These are the docs for 13.0, an old version of SpatialOS. The docs for this version are frozen: we do not correct, update or republish them. 14.5 is the newest →

What are workers?

If you want anything to happen in your simulated world, you’ll need workers.

SpatialOS manages the world, keeping track of all the entities and what state they’re in. But on its own, it doesn’t make any changes to the world. All the logic and computation is done by workers.

Workers can be thought of as ‘spatial microservices’ that connect to a simulated world, and can read what’s happening, watch for changes, and make changes of their own. For example, a player’s client is one kind of worker. When a player presses a key, the client sends an update to SpatialOS saying that an event has happened on the entity that is the player’s avatar: for example, that the “fire” button has been pressed.

When this happens, the response to this event is also carried out by workers. A logic worker might need to create a new entity, the bullet. The client visualizes the action of firing. A physics worker checks to see if the bullet collides with anything. And if it hits another player, workers come in again, to carry out the logic of reducing health, and so on.

Which workers you need depends on your simulated world. Most games will need, at least:

  • managed workers (that implement server-side logic and physics)
  • clients (for players to interact with and view the game)

But you can have workers for whatever you need. You could have a worker that fetches data from outside sources (for example from a database, or real-time weather data, or a social network feed) and makes it part of the simulated world, or a worker that specializes in pathfinding and routing.


Building your simulated world in this way allows SpatialOS to scale it massively, without the complexity of more traditional approaches.

The amount of work that each type of worker needs to do will vary. It might be that, for one type of worker, there’s not much for it to do - so you only need one instance of the worker to do the work for the whole world.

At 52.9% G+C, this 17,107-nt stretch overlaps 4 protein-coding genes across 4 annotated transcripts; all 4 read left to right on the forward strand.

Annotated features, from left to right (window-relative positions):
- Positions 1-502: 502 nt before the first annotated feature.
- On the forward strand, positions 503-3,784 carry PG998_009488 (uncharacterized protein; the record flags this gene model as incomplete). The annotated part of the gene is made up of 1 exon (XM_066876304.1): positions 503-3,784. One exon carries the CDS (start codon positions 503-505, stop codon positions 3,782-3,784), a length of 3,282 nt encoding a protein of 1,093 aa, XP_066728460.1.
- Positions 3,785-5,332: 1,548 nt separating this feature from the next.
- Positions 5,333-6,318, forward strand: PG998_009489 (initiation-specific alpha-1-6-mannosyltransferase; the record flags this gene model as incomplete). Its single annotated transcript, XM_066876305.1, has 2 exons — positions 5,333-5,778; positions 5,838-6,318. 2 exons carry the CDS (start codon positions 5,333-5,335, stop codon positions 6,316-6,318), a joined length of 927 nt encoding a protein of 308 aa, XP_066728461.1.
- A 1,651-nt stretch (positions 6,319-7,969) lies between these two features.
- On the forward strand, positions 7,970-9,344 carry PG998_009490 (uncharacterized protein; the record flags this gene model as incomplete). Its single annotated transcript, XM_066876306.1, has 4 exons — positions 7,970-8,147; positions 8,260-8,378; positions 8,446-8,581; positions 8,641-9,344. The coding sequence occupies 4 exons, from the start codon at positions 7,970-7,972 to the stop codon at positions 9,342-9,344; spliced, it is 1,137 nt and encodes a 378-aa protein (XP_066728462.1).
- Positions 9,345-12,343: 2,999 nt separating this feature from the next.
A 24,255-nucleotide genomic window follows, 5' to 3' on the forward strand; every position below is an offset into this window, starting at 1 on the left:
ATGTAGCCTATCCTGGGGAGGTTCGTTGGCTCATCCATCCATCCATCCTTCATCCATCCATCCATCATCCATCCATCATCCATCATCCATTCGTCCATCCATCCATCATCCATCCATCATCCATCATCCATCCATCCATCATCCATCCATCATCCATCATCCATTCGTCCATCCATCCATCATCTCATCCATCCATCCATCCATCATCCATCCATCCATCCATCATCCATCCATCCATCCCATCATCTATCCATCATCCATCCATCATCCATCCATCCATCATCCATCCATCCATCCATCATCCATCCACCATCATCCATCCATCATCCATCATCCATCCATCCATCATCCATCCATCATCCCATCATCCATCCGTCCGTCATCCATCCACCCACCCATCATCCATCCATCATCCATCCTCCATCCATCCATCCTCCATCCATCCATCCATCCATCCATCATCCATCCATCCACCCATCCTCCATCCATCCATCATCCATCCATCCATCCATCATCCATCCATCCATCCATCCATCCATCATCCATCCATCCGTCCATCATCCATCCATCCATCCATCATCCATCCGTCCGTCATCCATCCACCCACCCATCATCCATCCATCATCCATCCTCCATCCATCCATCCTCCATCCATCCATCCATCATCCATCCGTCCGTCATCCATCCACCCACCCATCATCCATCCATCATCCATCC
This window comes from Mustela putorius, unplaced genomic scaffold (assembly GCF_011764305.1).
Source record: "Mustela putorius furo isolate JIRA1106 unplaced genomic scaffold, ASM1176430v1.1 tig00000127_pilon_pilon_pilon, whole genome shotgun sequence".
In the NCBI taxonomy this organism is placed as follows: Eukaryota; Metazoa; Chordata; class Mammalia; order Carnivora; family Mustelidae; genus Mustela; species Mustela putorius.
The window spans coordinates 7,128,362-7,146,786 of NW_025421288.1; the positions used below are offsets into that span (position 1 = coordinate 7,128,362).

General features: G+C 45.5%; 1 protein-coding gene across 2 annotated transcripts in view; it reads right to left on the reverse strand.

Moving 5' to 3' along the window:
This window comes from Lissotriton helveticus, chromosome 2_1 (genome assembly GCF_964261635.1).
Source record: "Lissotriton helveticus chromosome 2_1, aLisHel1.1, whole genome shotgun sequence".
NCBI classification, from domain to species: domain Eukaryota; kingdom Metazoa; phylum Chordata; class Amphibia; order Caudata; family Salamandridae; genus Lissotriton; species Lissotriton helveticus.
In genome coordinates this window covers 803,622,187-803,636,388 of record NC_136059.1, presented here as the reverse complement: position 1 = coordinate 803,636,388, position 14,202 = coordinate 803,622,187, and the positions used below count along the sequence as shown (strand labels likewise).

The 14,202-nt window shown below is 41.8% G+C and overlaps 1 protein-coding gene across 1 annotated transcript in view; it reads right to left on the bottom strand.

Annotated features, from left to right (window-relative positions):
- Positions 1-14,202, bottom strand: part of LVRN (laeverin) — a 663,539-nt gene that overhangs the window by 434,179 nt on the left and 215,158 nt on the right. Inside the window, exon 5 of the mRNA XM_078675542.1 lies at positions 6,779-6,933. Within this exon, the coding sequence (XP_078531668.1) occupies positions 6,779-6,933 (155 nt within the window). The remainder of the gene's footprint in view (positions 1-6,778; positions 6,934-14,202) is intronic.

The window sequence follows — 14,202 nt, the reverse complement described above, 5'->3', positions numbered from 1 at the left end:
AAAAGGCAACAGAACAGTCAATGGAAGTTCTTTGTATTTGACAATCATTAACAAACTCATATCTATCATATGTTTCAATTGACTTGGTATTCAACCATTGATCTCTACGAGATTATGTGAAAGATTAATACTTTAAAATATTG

But what happens when that amount of work increases, for example if a lot of players connect? Suddenly, that single instance of the worker can’t get all that work done. It might become incredibly slow, or fall over altogether.

This is where it becomes important that every entity in the world has spatial locality: it allows SpatialOS to split up the work in different areas of the world, and allocate it to different instances of a worker. When an instance of a worker is struggling with a high workload, SpatialOS automatically detects this. It then starts up new instances of the worker, and gives them responsibility for an area of the world, reducing the amount of work each instance is doing to a level it can handle.

This also means that an entity won’t necessarily stay on the same worker instance, even if that entity doesn’t move. SpatialOS may change which areas of the world a worker instance is responsible for, so entities move from one worker instance’s area to another. Even though the entity may be staying still, the worker instance itself is effectively moving.

Technical overview

Workers connect to your simulated world. They can:

  • read the current status of entities in the world
  • watch for changes to components
  • make changes of their own

Standard types of workers

You can build a worker in C++, C# or Java, using the C++ worker SDK, C# worker SDK, or Java worker SDK.

Managed and external workers

Most workers that connect to SpatialOS are managed: the workload of instances of the worker is controlled by SpatialOS, and if an instance becomes overloaded, SpatialOS will start more instances to handle the load.

Game clients, used by players to connect to a game, are an exception. Because each instance is tied to a player, and runs in the player’s machine, SpatialOS can’t manage their workload in the same way. These are external workers.

The work that workers do

The work done by workers includes:

  • Get input from the outside world, and write it to a component
  • Watch for changes to components
  • When something changes,
    • Run some logic
    • Write to a component

For more information about the kinds of work a worker can do, see the documentation for the worker.

Component delivery

You can save network bandwidth by controlling which components each of your workers receives when it checks out an entity. For more information, see Component delivery.

Write access to components

Multiple worker instances can read from a component, but only one of them at a time can write to a particular component.

In order to either read or write from an entity, worker types and instances need to be given access, using an access control list on each entity.

For more information, see Understanding write access.

Configuring workers

For information how you can configure workers, see the Configuring a worker page.

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